Gardens for Better Communities!

gardens

In our last blog, we discussed the hottest amenities for 2017. One amenity caught the eyes of our readers: gardens and vegetation. Having greenery around a property is nothing new, but showcasing it as an amenity is. Take Fuse Cambridge for example. This year, they installed a Living Green Wall (seen above) by Cityscapes, which has more benefits than just visual appeal. Content producer Lauren Shanesy writes, “In addition to complementing Fuse’s LEED Silver certification, the plants themselves aid in providing natural air filtration, sound insulation, and thermal regulation within the space while reducing residents’ stress levels, as well”. A wall of vegetation may not work for your community, but a community garden might. With communities competing for new residents, appealing to green thumbs can be a great angle.  Here are three reasons why a community garden is a way to separate your community from others.

Save on produce costs

A community garden is great way to give residents a way to grow their own produce. Health conscience residents will spend top dollar at the grocery store for organic produce. What if you gave residents a way to grow produce that meets their needs? If you can market this interest, it can be a selling point. Residents may love the idea, but may have never had a garden. Nothing a community event can’t solve! Current green thumbs may see interest in leading a few community classes to help. This can help your community get more social while growing healthy produce for all to enjoy! Sounds like a win/win to us.

Low Costs for Gardens

The cost of starting a community garden can vary, but the majority of the cost is up front. This will be in the form of tools, fencing and other gardening staples but the investment is worth the costs. Todd Tibbits, senior vice president of property services for Post Properties states: “Community gardens pay for themselves in the same way a community pool or tennis court does – in resident satisfaction.” Plus, many communities cover costs through plot rental fees. The cost is low since the residents are responsible for the care, but going back to point number one, money for produce goes into the garden and not the grocery store.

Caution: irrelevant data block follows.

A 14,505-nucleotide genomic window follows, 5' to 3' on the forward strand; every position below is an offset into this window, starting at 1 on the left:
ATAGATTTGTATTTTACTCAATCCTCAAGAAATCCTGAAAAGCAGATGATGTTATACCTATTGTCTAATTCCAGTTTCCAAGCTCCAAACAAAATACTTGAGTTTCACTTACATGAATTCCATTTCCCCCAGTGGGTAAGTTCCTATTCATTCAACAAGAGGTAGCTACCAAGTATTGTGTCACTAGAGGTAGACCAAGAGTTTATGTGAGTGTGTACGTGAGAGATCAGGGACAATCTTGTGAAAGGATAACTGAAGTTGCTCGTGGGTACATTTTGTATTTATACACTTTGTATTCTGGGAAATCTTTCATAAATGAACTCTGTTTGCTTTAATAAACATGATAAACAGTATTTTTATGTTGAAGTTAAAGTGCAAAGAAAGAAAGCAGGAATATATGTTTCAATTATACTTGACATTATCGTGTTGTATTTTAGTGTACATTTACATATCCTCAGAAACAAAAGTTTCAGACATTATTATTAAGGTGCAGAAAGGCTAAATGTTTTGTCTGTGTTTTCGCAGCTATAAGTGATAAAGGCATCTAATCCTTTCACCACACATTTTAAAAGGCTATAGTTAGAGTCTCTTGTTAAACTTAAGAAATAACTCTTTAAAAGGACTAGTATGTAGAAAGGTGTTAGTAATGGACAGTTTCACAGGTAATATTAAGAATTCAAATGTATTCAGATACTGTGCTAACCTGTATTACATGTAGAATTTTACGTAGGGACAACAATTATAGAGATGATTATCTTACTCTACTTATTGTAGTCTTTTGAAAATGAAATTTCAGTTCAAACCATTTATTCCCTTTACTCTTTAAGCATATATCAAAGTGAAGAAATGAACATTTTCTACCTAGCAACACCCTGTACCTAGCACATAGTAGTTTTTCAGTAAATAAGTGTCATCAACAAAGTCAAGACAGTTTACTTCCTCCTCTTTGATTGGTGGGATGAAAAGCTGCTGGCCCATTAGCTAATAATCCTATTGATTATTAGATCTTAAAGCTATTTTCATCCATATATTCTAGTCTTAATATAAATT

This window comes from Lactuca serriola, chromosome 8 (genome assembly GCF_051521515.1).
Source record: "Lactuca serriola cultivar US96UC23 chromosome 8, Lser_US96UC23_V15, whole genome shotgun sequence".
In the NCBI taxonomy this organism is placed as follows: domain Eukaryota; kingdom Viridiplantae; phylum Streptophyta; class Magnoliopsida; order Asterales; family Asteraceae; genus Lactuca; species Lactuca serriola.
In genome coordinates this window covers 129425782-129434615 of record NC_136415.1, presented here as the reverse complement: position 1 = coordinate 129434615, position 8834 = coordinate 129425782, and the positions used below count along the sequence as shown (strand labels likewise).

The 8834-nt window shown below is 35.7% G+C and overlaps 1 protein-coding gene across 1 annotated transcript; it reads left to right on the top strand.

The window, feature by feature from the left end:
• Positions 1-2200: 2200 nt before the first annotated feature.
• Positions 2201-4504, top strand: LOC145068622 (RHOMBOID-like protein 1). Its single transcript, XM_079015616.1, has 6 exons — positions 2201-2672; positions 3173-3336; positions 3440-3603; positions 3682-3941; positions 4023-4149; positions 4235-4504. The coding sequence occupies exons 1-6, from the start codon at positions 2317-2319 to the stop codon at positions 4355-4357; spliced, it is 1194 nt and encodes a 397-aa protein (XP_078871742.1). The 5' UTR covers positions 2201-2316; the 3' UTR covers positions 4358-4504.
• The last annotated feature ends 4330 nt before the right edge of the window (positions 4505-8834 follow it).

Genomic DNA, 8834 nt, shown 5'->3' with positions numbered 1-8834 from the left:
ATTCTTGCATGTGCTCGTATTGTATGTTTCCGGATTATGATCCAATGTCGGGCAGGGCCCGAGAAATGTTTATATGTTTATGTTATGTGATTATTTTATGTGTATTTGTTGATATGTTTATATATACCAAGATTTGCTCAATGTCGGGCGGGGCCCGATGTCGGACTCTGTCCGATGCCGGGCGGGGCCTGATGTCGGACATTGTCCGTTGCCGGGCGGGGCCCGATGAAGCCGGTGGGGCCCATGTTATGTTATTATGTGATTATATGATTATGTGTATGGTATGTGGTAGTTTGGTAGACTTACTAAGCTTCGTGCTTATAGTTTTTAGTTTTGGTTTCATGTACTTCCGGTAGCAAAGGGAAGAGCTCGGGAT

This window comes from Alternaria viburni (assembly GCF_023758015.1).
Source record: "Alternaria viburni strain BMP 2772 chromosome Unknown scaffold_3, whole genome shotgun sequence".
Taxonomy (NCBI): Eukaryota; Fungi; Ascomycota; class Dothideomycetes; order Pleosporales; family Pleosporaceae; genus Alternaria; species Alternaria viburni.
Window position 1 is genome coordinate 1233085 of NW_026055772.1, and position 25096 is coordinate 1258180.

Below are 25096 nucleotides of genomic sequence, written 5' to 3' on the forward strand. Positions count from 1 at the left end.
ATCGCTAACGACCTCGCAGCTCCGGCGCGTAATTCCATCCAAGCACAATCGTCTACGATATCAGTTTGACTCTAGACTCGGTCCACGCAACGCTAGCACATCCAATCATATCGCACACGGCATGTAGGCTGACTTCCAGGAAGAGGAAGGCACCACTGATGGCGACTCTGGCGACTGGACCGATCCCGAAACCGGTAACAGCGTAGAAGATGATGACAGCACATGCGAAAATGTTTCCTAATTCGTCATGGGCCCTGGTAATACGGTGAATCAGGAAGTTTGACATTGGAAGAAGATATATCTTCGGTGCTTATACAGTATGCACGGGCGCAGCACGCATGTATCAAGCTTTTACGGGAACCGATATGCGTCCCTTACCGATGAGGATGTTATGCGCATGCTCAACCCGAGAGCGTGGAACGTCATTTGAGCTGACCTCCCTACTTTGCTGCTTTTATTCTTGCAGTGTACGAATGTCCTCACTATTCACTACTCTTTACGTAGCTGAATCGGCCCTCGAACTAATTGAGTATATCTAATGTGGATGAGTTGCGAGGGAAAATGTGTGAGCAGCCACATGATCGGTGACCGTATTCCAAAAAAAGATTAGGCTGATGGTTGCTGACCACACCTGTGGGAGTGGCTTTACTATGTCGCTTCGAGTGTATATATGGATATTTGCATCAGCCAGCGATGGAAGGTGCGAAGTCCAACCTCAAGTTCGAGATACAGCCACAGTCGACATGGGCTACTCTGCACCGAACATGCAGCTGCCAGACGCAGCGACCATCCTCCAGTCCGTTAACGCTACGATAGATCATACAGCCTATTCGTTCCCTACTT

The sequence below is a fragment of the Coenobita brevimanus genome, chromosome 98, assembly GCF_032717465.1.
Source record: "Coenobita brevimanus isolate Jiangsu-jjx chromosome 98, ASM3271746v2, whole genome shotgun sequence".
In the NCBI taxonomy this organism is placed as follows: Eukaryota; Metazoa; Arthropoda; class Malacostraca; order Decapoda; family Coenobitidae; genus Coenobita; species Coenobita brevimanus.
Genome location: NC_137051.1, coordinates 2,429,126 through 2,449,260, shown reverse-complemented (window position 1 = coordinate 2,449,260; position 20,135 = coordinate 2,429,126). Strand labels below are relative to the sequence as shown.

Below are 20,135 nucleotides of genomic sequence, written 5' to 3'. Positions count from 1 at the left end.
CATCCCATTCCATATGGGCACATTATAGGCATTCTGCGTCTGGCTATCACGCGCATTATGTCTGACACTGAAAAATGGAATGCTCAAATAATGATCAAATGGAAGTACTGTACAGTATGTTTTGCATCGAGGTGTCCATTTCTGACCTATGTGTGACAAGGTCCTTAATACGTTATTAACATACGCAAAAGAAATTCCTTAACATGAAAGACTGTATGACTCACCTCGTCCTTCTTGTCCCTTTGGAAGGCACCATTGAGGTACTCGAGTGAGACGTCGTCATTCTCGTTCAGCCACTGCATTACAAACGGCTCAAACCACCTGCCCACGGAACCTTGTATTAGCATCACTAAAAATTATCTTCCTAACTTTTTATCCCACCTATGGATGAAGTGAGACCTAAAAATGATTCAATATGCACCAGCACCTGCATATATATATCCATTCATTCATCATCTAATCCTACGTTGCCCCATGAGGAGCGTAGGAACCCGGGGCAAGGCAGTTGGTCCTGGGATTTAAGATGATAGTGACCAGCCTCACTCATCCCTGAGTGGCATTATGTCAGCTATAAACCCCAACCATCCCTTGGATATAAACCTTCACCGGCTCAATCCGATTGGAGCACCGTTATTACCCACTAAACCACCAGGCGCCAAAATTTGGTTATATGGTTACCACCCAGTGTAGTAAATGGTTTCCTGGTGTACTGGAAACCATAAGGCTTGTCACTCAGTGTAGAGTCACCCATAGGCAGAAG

Increased Property Values

Studies have shown that high-quality community gardens can increase property values in neighborhoods. The largest increases are in lower-income communities but higher-income communities see a bump too. To keep the garden higher quality, a landscape professional can provide some consultations and advice. This will help everyone in the community understand how to maintain the investment. Higher property values can give a boost to your revenue in the long term so protect your asset!

Community gardens are a great way to engage with residents. With the right marketing, residents find value in knowing where their produce comes from. The cost of starting a garden is upfront and can offset with minor plot rental fees. Finally, the garden can boost property value. Interested in finding out more? Consult with a local landscaping professional to see what’s possible. Never forget that a little green goes a long way!

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